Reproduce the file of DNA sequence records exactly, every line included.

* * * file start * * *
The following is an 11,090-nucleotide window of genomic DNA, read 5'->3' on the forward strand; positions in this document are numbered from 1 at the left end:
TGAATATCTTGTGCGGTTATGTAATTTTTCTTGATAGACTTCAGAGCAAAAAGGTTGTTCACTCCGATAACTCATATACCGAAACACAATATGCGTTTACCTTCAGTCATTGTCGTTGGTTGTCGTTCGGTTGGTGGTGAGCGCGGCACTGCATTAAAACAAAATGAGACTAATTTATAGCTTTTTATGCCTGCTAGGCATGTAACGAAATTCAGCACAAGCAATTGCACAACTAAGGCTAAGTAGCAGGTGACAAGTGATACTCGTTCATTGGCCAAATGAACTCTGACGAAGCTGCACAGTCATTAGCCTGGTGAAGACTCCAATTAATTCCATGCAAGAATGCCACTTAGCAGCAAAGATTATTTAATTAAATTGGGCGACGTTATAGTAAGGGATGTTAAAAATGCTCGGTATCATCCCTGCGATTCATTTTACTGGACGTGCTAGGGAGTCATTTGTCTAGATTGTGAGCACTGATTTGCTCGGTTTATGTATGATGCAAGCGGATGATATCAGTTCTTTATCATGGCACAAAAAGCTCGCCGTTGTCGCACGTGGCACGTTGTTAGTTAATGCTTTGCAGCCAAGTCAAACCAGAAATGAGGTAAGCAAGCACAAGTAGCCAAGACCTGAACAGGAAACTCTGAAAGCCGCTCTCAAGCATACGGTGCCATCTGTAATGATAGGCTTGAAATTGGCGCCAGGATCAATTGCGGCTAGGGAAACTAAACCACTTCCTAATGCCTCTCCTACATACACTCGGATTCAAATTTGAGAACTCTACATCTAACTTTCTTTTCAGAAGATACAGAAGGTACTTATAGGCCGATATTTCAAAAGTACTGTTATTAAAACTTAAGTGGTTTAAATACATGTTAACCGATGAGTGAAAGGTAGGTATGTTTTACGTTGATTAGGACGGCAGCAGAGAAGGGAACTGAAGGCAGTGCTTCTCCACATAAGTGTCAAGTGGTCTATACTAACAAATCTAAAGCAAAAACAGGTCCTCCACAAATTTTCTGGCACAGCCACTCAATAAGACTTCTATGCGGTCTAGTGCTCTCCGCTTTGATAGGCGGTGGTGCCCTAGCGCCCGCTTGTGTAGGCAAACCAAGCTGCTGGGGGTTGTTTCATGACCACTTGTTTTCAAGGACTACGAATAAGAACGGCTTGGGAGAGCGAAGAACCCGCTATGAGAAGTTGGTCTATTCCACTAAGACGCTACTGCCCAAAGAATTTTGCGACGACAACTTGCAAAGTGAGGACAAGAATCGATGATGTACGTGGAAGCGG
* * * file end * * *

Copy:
The following is an 11,090-nucleotide window of genomic DNA, read 5'->3' on the forward strand; positions in this document are numbered from 1 at the left end:
TGAATATCTTGTGCGGTTATGTAATTTTTCTTGATAGACTTCAGAGCAAAAAGGTTGTTCACTCCGATAACTCATATACCGAAACACAATATGCGTTTACCTTCAGTCATTGTCGTTGGTTGTCGTTCGGTTGGTGGTGAGCGCGGCACTGCATTAAAACAAAATGAGACTAATTTATAGCTTTTTATGCCTGCTAGGCATGTAACGAAATTCAGCACAAGCAATTGCACAACTAAGGCTAAGTAGCAGGTGACAAGTGATACTCGTTCATTGGCCAAATGAACTCTGACGAAGCTGCACAGTCATTAGCCTGGTGAAGACTCCAATTAATTCCATGCAAGAATGCCACTTAGCAGCAAAGATTATTTAATTAAATTGGGCGACGTTATAGTAAGGGATGTTAAAAATGCTCGGTATCATCCCTGCGATTCATTTTACTGGACGTGCTAGGGAGTCATTTGTCTAGATTGTGAGCACTGATTTGCTCGGTTTATGTATGATGCAAGCGGATGATATCAGTTCTTTATCATGGCACAAAAAGCTCGCCGTTGTCGCACGTGGCACGTTGTTAGTTAATGCTTTGCAGCCAAGTCAAACCAGAAATGAGGTAAGCAAGCACAAGTAGCCAAGACCTGAACAGGAAACTCTGAAAGCCGCTCTCAAGCATACGGTGCCATCTGTAATGATAGGCTTGAAATTGGCGCCAGGATCAATTGCGGCTAGGGAAACTAAACCACTTCCTAATGCCTCTCCTACATACACTCGGATTCAAATTTGAGAACTCTACATCTAACTTTCTTTTCAGAAGATACAGAAGGTACTTATAGGCCGATATTTCAAAAGTACTGTTATTAAAACTTAAGTGGTTTAAATACATGTTAACCGATGAGTGAAAGGTAGGTATGTTTTACGTTGATTAGGACGGCAGCAGAGAAGGGAACTGAAGGCAGTGCTTCTCCACATAAGTGTCAAGTGGTCTATACTAACAAATCTAAAGCAAAAACAGGTCCTCCACAAATTTTCTGGCACAGCCACTCAATAAGACTTCTATGCGGTCTAGTGCTCTCCGCTTTGATAGGCGGTGGTGCCCTAGCGCCCGCTTGTGTAGGCAAACCAAGCTGCTGGGGGTTGTTTCATGACCACTTGTTTTCAAGGACTACGAATAAGAACGGCTTGGGAGAGCGAAGAACCCGCTATGAGAAGTTGGTCTATTCCACTAAGACGCTACTGCCCAAAGAATTTTGCGACGACAACTTGCAAAGTGAGGACAAGAATCGATGATGTACGTGGAAGCGG